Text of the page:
US listings back in favour after China tech firms’ Hong Kong IPOs fail to take off, says JPMorgan
- Nine out of 10 Chinese technology companies favoured Hong Kong after listing reform; this number is now down to five out of 10, says US bank
- Hong Kong still No. 1 IPO market worldwide in terms of funds raised by all companies in first nine months this year
Poor performance by newly listed stocks is undermining Hong Kong’s ambition to rival the United States as a hub for technology flotations, and Chinese technology companies are once again favouring US listings, according to JPMorgan.
Hong Kong emerged as first choice after the city’s bourse operator, Hong Kong Exchanges and Clearing, in April carried out its biggest reform in 25 years, according to John Hall, co-head of investment banking coverage and technology, media and telecommunications (TMT), Asia-Pacific at JPMorgan, the largest bank in the US in terms of assets.
“Before the reform, 90 per cent of Chinese technology companies chose to list in the US. After the reform, nine out of 10 Chinese technology companies chose to list in Hong Kong,” Hall said in an interview during the bank’s annual TMT Conference last week.
But more than six months later, the trend is shifting back to the US. “Now it has gone down to about five out of 10 that choose to list in Hong Kong, and the rest want to list in the US. The post listing performance of these companies shows Hong Kong does not have a deep pool of investors like the US,” he said.
According to JPMorgan, 2018 has been the strongest year ever for China technology IPOs. And after HKEX approved listings by dual-class shareholding companies as well as biotechnology companies without revenue, Hong Kong attracted dozens of applications and IPOs such as that of Xiaomi, the world’s fourth-largest smartphone maker.
But share performance has been disappointing. Four out of the five companies that listed under the new rules either reporting a flat trading debut, or fell on their first trading day, according to Bloomberg. Long-term investors too have lost out, with five stocks falling 20-56 per cent below their listing prices.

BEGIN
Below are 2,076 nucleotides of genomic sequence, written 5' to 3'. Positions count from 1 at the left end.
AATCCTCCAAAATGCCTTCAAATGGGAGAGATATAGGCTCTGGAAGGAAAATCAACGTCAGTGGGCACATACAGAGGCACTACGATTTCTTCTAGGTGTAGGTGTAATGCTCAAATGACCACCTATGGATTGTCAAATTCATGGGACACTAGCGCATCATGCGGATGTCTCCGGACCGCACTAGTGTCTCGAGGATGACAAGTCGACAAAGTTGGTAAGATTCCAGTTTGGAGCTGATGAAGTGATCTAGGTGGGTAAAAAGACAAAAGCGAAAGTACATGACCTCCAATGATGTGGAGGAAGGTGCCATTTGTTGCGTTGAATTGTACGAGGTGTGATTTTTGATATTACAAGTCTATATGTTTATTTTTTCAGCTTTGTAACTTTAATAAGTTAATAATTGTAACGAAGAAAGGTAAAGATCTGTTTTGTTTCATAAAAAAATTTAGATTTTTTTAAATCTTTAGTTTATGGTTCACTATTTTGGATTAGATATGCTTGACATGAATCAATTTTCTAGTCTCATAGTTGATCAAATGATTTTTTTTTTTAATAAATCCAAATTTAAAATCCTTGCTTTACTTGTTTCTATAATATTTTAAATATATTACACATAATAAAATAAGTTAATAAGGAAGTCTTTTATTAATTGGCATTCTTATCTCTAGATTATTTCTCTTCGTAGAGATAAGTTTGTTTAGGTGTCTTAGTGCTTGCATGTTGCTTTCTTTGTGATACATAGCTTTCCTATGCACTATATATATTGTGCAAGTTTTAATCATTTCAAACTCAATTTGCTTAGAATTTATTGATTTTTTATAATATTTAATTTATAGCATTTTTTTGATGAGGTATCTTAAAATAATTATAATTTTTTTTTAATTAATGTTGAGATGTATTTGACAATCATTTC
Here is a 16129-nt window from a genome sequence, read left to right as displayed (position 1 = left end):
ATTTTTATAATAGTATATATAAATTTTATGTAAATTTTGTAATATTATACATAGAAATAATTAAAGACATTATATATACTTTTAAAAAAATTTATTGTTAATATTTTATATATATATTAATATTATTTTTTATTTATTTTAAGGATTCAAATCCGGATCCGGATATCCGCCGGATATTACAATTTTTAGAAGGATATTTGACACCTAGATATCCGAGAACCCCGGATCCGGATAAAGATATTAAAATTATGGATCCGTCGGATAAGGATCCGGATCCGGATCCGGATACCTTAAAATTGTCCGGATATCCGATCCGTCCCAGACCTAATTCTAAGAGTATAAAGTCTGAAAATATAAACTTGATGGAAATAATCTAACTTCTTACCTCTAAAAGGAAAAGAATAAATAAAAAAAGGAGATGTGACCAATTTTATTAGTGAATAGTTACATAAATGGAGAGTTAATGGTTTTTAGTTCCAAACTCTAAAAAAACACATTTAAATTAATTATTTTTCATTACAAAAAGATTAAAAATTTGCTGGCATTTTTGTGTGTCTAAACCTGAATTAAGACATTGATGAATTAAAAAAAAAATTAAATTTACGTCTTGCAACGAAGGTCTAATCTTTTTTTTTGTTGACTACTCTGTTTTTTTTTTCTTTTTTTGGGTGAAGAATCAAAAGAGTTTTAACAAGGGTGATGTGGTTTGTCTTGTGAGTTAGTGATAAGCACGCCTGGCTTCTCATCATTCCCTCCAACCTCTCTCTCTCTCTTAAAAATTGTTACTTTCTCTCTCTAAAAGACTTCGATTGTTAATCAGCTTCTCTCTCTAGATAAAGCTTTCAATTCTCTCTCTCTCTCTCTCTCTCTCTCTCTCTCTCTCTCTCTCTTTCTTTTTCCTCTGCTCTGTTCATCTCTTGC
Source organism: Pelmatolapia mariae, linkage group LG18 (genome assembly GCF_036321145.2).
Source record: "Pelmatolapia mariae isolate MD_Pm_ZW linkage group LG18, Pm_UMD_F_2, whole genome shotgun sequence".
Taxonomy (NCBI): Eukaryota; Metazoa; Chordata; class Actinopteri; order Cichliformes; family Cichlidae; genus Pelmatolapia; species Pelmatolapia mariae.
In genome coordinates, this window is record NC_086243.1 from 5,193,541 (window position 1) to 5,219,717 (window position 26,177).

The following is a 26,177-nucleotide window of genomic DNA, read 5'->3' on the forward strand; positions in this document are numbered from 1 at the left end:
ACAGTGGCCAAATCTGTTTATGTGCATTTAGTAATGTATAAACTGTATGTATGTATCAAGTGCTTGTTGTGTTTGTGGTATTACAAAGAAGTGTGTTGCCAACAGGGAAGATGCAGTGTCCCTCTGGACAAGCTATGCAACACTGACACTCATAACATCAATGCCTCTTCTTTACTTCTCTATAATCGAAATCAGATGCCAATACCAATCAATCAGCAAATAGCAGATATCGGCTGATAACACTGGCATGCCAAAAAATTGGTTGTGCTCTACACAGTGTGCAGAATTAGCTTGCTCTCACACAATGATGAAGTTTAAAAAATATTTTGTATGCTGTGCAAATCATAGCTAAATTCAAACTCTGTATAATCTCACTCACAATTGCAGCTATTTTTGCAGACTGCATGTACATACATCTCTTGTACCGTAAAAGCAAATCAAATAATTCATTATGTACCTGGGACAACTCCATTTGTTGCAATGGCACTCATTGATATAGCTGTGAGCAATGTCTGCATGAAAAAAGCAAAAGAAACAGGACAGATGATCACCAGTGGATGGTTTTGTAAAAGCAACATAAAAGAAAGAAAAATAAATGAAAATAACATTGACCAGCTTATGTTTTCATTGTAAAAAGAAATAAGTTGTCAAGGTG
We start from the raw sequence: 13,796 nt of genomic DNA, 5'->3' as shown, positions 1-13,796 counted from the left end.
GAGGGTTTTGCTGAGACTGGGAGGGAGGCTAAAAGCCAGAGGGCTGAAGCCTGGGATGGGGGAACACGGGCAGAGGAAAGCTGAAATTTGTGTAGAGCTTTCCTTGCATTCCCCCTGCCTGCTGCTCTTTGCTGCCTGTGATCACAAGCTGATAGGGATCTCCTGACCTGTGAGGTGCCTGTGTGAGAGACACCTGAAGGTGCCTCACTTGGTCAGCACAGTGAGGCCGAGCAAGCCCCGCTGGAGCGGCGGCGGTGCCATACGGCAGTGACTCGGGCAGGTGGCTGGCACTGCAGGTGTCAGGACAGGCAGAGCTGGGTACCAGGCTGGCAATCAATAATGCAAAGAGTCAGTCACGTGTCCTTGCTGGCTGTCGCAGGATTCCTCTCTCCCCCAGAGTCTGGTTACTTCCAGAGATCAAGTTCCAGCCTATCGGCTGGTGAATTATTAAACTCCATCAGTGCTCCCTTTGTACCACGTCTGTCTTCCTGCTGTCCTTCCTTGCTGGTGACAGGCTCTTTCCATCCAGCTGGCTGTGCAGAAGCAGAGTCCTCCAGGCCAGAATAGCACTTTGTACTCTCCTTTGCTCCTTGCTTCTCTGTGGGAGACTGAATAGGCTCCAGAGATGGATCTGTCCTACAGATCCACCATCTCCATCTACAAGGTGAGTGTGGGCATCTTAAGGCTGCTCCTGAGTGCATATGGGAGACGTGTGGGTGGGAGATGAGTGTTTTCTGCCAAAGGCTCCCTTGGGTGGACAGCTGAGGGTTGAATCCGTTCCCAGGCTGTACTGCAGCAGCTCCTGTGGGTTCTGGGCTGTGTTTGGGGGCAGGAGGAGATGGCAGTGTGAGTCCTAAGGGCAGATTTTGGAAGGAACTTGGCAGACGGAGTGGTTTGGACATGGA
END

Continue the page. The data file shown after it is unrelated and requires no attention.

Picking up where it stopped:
“The market performance of some of these IPOs in Hong Kong was hit hard by volatility. This has led some Chinese technology companies to opt for listing in the US, where there is a deeper investor base for technology companies,” said Hall.
He said the US was also more flexible when it came to pricing an IPO and successfully executing smaller deals. “In the US, a small offering of US$200 million is completely doable. Hong Kong tends to require larger sized offerings,” said Hall.
But Hong Kong has the potential to catch up. “Hong Kong investors understand the China market better than US investors, although they have less knowledge of the technology sector and less experience valuing fast-growing businesses,” said Hall.
“Hong Kong remains a very attractive place for companies to go public. Having 50 per cent of technology firms want to list here is very good. If the share performance of IPOs improves, Hong Kong may get 70 per cent of Chinese technology firms to list here,” he said.
Hong Kong reclaimed the crown of No. 1 IPO market worldwide in terms of funds raised by all companies in the first nine months this year. But US exchanges raised US$18.31 billion year to date until Friday through 49 TMT flotations. Over the same period, Hong Kong raised US$14.67 billion through 29 TMT listings, according to Refinitiv.
In the five-year period between 2013 and 2017 before the HKEX reform, the US reported 264 TMT listings, raising a total of US$94.52 billion, far more than Hong Kong, which reported only 90 such IPOs, raising US$10.58 billion, according to Refinitiv.
Jennifer Nason, global chairman for investment banking at JPMorgan, was optimistic about the IPO market and said next year onwards a number of blockbuster technology IPOs, including those of Uber, Ant Finance and Lufax, could take place.
“There are many innovative start-ups in Asia and China that need to raise funds for their development. When the market is down, they may delay for a while. But if they wait too long, the price may get even lower,” she said.
“Companies with the right assets can go ahead with their listing plans to raise funds to expand their business. They may need to accept lower valuations now, but the fundraising could help enhance their competitiveness for the longer term,” she said.